A percolation pit, in its most low-tech form, is a simple hole dug into the ground. It facilitates groundwater recharge through infiltration of surface runoff into the soil or rock.

Differences to contour trenches:

  • Better water storage capability due to greater depth.
  • Better stability due to the circular walls, allows for application on steeper slopes than are recommended for contour trenches.[1]

For achieving a significant effect, several pits are placed across an area and are planted with appropriate plant species. Applied on a sufficient scale, this method can trigger reforestation – reviving perennial streams and creating springs along the way. In contrast to conventional reforestation, this does not involve planting a forest tree by tree; it merely helps nature across a threshold it can not (quickly enough) pass on its own.

The method was developed by Sachidanand Bhart. He adapted the old habit in his native region in the Himalayas of building a chal/khal – a 6-8m wide hole to conserve rain water for use in summers for fodder and animals – to the demands of reforestation around his home village.[2]

Field of application[edit | edit source]

Reforestation with percolation pits lends itself particularly well to steep terrain above human dwellings in a climate with irregular patterns of precipitation, where it increases water retention and reduces erosion. At the level of the dwellings, the gained groundwater can be utilised by complementing the system with larger retention basins and irrigation canals.[3]

Although the only publicised deployment appears to be in the Himalayas, the method should be adaptable to other areas – provided that the thickness of the soil and sediment layer is sufficient to dig holes.

Worldwide, there really is no shortage of hills and mountains suffering from runoff and erosion. Reestablishing forests as far upstream as possible is a smart thing to do; they will more easily spread downward than vice versa. All ecosystems located downstream will benefit from improved water supply and reduced peak water-levels during floods.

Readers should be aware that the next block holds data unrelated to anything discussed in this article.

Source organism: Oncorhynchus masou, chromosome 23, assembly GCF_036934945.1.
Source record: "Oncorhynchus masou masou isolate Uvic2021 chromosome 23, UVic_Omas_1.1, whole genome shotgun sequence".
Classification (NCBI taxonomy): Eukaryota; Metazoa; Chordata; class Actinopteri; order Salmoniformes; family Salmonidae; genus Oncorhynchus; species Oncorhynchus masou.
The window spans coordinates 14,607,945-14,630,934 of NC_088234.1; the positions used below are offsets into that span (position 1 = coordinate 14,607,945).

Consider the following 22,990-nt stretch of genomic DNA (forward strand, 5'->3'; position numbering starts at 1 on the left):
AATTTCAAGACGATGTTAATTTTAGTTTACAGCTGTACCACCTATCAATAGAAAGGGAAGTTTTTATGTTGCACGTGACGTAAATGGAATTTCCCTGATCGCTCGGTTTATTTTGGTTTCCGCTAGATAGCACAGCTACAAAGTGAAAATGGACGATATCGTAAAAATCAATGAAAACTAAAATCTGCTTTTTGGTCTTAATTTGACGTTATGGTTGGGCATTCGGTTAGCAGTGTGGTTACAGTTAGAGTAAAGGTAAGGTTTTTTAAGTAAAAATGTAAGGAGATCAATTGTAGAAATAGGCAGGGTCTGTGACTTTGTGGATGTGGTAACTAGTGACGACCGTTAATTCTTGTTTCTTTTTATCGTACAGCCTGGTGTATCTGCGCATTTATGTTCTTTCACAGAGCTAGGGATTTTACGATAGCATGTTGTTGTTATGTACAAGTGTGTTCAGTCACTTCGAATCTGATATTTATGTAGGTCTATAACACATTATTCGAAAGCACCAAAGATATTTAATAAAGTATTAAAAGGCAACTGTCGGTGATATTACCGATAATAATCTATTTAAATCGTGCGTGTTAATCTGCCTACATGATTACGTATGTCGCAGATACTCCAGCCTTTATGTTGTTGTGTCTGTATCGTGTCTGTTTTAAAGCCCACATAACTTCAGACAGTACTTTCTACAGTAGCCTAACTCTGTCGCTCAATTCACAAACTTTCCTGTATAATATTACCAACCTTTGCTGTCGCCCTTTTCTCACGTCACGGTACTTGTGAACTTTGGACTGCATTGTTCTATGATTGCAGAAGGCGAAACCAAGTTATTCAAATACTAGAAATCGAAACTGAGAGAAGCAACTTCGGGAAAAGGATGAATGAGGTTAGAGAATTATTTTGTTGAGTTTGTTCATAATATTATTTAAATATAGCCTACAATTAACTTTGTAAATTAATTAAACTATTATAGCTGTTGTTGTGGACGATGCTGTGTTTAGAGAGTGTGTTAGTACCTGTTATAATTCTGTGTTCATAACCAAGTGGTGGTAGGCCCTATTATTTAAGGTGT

Implementation[edit | edit source]

Dimensions and layout[edit | edit source]

Pits are placed on the slopes, not along the drain lines that are moist anyway.[1]Starting with small 30 cm deep ones dug two meters apart just below the ridge,[3]sizes increase up to about 1.25 m in depth and diameter further downward[1]– with distances increasing as well.

Pictures and videos linked below in the References and External links sections give a good impression of the layout.

Plants[edit | edit source]

Planting grass immediately downhill of the pits secures their edges and prevents soil from being washed away.[1] That grass can be harvested as fodder,[4] regularly cutting it will also keep the sod dense and less prone to erosion.

Trees planted around the edges will benefit from water retained by the pit and in turn provide shade, stabilise the soil and increase its capacity to absorb water. Thereby, trees and the pit develop a mutually beneficial relationship.[1] Tree species selected should be adapted to the climate, i.e. usually local ones. Broad leaved trees are great for providing shade,[4]fruit and nut trees can be chosen to grow a food forest.

These at first distinct islands of vegetation will form the initial nuclei, more and more plants will "crystallize" around them until they merge and form a continuous ground cover.

Community support[edit | edit source]

To highlight the importance of community support and of keeping external stakeholders out of the game, a few quotes from Sachidanand Bhart:

Implementation isn't that difficult but getting the support of the villagers to sustain this effort, is hard.[1]
The reason it has succeeded is simple. Education. No, not schools and

related education but education of the people. Creating awareness among